The discovery of artifacts dating to a period extending from 6 000 to 4 000 years ago recalls the presence of Aboriginal peoples on this site.
With a history spanning 7,000 years, the site was a portage and encampment location used by Amerindians to avoid the rapids, a military fortification, and a canal that opened the way for commercial shipping. The site at Coteau-du-Lac represented a major point of transit for British military logistics efforts. Between 1781 and 1814, the army developed large-scale infrastructures on the site, which testify to the importance the colonial authorities attached to improving and protecting transportation and communications along the route linking Montréal and Kingston.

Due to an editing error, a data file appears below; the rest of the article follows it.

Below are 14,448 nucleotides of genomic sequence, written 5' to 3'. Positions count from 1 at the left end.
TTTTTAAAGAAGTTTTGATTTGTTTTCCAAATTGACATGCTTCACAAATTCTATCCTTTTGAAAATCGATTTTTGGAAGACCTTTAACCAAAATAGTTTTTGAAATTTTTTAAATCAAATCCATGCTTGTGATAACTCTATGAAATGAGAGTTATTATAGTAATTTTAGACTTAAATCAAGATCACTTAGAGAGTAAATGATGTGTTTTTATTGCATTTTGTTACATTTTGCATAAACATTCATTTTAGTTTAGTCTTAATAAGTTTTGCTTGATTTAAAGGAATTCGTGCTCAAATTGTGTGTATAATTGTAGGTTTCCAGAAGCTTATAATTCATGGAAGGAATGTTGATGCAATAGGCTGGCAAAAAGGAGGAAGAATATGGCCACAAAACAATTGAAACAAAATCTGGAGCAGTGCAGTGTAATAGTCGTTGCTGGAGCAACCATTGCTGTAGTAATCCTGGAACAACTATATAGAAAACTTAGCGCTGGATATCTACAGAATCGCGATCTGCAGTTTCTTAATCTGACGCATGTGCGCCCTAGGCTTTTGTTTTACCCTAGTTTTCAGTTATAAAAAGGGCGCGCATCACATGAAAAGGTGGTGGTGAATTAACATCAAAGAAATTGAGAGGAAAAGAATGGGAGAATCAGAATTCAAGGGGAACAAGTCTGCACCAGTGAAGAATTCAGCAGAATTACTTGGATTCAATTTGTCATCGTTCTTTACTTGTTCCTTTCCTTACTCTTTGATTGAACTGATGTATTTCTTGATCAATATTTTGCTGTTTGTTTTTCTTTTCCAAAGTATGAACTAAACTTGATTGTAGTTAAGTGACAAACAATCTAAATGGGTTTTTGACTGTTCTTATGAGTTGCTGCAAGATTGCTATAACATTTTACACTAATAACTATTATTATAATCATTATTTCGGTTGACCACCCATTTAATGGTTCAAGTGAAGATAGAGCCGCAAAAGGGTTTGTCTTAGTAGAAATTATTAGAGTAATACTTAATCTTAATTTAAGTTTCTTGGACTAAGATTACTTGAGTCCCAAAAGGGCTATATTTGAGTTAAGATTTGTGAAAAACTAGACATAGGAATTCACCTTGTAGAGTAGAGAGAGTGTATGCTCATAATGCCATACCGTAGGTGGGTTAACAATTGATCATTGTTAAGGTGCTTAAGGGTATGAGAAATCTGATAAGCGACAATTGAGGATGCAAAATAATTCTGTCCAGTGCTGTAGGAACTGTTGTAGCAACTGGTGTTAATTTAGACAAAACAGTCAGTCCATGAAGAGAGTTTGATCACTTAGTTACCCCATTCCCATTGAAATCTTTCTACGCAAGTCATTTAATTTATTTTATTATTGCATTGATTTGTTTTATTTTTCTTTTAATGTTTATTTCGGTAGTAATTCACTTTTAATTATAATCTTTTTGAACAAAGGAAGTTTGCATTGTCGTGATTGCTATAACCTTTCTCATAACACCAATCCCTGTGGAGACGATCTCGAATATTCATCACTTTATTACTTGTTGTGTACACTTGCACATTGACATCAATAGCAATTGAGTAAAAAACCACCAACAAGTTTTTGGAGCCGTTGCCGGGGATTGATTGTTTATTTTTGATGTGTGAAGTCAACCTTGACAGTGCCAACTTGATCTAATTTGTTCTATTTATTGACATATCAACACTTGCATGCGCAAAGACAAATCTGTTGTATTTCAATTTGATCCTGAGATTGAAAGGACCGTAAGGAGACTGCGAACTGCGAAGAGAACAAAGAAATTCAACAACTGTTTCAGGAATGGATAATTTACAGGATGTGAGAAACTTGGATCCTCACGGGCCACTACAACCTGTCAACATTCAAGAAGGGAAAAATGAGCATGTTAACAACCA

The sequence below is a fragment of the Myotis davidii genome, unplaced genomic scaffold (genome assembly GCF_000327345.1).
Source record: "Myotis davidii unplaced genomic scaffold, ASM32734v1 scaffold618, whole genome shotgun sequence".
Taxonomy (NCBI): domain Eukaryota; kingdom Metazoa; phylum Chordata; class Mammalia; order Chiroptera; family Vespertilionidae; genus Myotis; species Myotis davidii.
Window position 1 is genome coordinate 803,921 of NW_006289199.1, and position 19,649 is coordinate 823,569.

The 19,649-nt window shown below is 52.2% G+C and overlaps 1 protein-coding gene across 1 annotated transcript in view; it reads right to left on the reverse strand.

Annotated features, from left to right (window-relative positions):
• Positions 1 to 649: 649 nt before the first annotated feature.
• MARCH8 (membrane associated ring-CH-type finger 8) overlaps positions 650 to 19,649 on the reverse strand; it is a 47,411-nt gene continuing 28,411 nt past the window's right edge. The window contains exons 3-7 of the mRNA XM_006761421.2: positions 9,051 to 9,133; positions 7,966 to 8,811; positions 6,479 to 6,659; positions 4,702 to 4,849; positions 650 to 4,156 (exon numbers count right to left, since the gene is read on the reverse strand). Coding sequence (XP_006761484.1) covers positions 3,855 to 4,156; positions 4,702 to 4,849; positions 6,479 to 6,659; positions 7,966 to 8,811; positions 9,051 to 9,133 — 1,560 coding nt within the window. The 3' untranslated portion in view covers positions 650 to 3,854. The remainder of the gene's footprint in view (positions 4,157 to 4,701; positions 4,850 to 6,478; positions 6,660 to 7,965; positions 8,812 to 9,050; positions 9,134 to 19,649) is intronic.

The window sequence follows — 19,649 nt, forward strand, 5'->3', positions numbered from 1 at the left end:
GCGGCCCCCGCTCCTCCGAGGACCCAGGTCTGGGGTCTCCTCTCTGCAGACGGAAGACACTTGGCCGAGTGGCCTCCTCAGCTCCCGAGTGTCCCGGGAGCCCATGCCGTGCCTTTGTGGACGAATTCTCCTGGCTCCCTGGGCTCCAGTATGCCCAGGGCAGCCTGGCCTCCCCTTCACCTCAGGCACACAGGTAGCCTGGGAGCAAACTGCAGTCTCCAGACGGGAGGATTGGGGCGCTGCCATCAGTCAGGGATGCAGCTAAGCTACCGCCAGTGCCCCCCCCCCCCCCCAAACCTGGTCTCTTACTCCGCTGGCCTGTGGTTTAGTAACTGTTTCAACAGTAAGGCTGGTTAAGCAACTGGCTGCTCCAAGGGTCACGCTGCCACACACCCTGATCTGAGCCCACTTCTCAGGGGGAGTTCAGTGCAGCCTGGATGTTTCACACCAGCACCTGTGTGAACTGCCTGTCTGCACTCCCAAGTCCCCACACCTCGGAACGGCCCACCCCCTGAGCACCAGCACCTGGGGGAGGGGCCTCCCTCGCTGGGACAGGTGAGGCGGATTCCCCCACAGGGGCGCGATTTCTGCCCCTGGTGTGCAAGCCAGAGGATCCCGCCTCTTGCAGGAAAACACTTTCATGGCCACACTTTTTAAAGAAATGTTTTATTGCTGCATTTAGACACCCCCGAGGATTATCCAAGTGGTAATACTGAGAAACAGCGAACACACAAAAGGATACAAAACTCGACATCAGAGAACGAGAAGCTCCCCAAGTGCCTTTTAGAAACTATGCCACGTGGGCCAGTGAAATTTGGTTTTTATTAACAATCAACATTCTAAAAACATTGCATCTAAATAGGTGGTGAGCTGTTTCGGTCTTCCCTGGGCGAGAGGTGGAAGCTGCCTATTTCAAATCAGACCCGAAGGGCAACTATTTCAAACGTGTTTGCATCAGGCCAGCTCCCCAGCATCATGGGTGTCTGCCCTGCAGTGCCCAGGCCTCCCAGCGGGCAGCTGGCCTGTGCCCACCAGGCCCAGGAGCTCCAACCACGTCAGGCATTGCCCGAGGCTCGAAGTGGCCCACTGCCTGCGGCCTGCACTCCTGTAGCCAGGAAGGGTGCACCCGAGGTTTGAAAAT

The "Coteau rapids" are located between Lake St. François and Lake St. Louis, and are the narrowest and most turbulent section of the entire St. Lawrence River. In the less than 13 km separating the Great Lakes from the St. Lawrence Valley proper, the River hurtles over three sills for a total drop of 25.6 m.